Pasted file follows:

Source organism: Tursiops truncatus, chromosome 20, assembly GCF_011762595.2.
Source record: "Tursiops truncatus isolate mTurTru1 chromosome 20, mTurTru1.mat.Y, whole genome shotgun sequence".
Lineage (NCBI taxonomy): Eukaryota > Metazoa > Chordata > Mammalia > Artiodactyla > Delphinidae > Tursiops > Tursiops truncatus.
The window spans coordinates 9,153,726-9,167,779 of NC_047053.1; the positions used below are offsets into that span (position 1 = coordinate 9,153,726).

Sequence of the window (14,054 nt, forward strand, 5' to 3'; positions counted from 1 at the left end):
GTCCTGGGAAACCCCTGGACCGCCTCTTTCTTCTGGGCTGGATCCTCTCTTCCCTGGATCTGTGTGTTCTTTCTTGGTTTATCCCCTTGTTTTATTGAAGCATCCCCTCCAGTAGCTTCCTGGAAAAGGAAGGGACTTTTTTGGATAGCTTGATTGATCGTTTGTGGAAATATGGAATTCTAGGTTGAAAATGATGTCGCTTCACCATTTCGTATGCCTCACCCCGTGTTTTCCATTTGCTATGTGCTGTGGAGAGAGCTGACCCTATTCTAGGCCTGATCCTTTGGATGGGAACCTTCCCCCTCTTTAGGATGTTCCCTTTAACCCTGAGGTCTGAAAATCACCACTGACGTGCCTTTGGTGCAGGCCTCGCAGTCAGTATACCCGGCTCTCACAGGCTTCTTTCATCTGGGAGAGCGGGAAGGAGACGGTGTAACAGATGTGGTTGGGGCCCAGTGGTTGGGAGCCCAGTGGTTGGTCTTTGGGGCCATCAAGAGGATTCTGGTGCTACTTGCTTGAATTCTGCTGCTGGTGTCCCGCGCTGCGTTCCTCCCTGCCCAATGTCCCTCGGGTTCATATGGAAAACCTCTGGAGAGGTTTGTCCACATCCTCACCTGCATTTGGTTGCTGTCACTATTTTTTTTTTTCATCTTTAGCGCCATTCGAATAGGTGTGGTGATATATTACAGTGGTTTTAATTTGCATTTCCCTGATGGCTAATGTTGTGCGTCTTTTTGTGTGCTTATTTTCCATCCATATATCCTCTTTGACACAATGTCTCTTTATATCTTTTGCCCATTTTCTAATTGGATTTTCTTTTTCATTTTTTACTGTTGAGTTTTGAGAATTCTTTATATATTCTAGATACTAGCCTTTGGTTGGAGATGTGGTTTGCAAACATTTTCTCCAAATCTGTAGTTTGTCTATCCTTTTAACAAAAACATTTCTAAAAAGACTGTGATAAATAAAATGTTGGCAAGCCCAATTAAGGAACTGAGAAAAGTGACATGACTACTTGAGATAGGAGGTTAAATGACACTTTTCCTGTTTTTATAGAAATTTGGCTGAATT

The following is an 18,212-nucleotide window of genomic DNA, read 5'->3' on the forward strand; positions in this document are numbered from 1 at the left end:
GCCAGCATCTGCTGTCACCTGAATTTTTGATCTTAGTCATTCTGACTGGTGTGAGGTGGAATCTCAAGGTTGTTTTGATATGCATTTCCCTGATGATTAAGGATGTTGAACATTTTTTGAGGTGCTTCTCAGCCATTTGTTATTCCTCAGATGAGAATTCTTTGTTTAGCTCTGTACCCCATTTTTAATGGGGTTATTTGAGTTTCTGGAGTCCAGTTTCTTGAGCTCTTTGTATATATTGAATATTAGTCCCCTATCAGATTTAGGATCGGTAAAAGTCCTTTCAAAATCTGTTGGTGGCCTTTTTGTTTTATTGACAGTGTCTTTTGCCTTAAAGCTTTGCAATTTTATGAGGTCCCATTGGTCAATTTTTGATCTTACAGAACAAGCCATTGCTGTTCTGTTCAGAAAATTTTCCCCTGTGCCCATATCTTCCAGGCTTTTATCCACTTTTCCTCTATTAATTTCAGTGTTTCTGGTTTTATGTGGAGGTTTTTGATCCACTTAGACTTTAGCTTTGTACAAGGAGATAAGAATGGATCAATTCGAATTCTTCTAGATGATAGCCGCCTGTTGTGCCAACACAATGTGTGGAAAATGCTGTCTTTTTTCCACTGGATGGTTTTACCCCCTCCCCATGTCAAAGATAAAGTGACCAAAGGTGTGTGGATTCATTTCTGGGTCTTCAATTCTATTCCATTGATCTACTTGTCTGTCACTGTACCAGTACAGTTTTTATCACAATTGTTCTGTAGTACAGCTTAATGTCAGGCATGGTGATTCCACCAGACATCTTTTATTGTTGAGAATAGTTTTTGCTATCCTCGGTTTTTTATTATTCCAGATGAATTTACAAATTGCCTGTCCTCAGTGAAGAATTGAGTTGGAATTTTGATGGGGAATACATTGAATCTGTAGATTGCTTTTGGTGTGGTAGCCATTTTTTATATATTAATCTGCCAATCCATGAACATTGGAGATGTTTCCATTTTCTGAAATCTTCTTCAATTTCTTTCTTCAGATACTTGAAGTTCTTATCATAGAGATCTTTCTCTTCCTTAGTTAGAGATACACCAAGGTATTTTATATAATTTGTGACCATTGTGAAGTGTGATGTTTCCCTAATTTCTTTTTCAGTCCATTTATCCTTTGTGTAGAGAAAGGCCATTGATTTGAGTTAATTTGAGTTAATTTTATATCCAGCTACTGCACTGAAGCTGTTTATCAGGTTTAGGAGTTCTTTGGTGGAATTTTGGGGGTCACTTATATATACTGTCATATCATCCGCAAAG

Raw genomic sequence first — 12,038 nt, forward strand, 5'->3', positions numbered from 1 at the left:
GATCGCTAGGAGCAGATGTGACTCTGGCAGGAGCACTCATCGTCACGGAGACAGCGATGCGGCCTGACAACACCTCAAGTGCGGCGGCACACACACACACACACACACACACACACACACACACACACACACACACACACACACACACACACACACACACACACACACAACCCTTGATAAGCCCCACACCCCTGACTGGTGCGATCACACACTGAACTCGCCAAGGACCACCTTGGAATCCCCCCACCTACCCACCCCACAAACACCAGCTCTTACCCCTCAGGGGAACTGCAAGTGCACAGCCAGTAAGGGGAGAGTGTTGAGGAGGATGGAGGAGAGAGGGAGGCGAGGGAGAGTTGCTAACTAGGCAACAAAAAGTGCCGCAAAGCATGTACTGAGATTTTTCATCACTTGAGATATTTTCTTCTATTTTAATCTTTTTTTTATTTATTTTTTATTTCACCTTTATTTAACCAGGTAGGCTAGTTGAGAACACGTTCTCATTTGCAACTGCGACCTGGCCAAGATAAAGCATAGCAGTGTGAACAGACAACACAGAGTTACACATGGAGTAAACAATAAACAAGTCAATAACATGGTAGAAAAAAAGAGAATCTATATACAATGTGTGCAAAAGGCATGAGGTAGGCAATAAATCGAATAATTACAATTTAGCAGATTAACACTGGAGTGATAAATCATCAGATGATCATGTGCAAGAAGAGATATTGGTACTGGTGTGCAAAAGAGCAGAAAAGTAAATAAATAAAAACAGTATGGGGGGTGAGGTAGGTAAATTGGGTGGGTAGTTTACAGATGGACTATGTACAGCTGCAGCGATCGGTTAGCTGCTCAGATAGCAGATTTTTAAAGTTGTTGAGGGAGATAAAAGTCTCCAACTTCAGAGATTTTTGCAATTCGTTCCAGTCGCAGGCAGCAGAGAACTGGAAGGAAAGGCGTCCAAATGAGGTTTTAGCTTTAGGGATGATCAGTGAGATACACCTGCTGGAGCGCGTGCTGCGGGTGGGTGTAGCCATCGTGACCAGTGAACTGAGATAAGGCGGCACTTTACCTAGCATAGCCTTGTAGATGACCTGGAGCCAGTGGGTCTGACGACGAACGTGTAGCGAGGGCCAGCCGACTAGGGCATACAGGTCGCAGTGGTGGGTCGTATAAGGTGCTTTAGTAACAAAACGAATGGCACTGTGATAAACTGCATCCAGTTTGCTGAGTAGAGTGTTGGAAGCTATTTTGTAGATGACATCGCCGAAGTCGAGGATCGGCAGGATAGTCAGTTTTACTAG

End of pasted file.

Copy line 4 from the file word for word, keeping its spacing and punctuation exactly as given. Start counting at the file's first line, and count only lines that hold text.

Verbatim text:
The window spans coordinates 9,153,726-9,167,779 of NC_047053.1; the positions used below are offsets into that span (position 1 = coordinate 9,153,726).